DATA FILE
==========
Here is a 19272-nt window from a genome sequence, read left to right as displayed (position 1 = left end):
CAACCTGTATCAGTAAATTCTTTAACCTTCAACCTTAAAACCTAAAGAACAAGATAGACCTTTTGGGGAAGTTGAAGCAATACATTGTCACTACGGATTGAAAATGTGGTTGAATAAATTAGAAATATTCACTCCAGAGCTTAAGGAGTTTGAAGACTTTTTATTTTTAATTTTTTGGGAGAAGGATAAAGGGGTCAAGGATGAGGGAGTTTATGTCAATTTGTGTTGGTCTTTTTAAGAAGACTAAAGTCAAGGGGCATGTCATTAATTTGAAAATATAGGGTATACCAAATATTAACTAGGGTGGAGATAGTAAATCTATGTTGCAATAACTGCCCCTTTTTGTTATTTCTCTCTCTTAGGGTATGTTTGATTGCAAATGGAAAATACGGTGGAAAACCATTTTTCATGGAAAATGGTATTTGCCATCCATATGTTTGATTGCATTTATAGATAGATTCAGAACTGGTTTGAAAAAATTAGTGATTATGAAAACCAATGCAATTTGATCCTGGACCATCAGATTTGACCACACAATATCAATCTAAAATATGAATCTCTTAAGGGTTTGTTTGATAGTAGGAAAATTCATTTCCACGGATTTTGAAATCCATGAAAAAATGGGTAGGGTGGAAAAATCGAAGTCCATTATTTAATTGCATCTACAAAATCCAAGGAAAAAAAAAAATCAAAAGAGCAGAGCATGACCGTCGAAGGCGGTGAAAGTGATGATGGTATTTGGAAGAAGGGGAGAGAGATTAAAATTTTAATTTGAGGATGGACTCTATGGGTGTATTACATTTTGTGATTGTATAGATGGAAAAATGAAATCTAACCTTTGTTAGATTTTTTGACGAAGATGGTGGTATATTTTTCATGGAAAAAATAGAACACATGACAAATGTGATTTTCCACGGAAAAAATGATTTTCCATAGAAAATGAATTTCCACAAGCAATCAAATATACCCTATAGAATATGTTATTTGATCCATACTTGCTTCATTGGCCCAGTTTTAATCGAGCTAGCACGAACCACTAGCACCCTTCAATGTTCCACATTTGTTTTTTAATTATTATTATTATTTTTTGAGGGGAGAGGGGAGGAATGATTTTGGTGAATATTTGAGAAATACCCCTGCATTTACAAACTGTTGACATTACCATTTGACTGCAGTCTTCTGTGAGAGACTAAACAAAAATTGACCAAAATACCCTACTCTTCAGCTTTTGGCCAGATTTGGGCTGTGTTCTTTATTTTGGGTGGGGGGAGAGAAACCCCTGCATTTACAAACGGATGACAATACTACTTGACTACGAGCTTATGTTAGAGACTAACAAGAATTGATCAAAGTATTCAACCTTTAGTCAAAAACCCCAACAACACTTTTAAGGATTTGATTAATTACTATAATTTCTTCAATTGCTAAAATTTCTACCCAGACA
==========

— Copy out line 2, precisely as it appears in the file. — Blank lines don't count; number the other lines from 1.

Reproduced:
CAACCTGTATCAGTAAATTCTTTAACCTTCAACCTTAAAACCTAAAGAACAAGATAGACCTTTTGGGGAAGTTGAAGCAATACATTGTCACTACGGATTGAAAATGTGGTTGAATAAATTAGAAATATTCACTCCAGAGCTTAAGGAGTTTGAAGACTTTTTATTTTTAATTTTTTGGGAGAAGGATAAAGGGGTCAAGGATGAGGGAGTTTATGTCAATTTGTGTTGGTCTTTTTAAGAAGACTAAAGTCAAGGGGCATGTCATTAATTTGAAAATATAGGGTATACCAAATATTAACTAGGGTGGAGATAGTAAATCTATGTTGCAATAACTGCCCCTTTTTGTTATTTCTCTCTCTTAGGGTATGTTTGATTGCAAATGGAAAATACGGTGGAAAACCATTTTTCATGGAAAATGGTATTTGCCATCCATATGTTTGATTGCATTTATAGATAGATTCAGAACTGGTTTGAAAAAATTAGTGATTATGAAAACCAATGCAATTTGATCCTGGACCATCAGATTTGACCACACAATATCAATCTAAAATATGAATCTCTTAAGGGTTTGTTTGATAGTAGGAAAATTCATTTCCACGGATTTTGAAATCCATGAAAAAATGGGTAGGGTGGAAAAATCGAAGTCCATTATTTAATTGCATCTACAAAATCCAAGGAAAAAAAAAAATCAAAAGAGCAGAGCATGACCGTCGAAGGCGGTGAAAGTGATGATGGTATTTGGAAGAAGGGGAGAGAGATTAAAATTTTAATTTGAGGATGGACTCTATGGGTGTATTACATTTTGTGATTGTATAGATGGAAAAATGAAATCTAACCTTTGTTAGATTTTTTGACGAAGATGGTGGTATATTTTTCATGGAAAAAATAGAACACATGACAAATGTGATTTTCCACGGAAAAAATGATTTTCCATAGAAAATGAATTTCCACAAGCAATCAAATATACCCTATAGAATATGTTATTTGATCCATACTTGCTTCATTGGCCCAGTTTTAATCGAGCTAGCACGAACCACTAGCACCCTTCAATGTTCCACATTTGTTTTTTAATTATTATTATTATTTTTTGAGGGGAGAGGGGAGGAATGATTTTGGTGAATATTTGAGAAATACCCCTGCATTTACAAACTGTTGACATTACCATTTGACTGCAGTCTTCTGTGAGAGACTAAACAAAAATTGACCAAAATACCCTACTCTTCAGCTTTTGGCCAGATTTGGGCTGTGTTCTTTATTTTGGGTGGGGGGAGAGAAACCCCTGCATTTACAAACGGATGACAATACTACTTGACTACGAGCTTATGTTAGAGACTAACAAGAATTGATCAAAGTATTCAACCTTTAGTCAAAAACCCCAACAACACTTTTAAGGATTTGATTAATTACTATAATTTCTTCAATTGCTAAAATTTCTACCCAGACA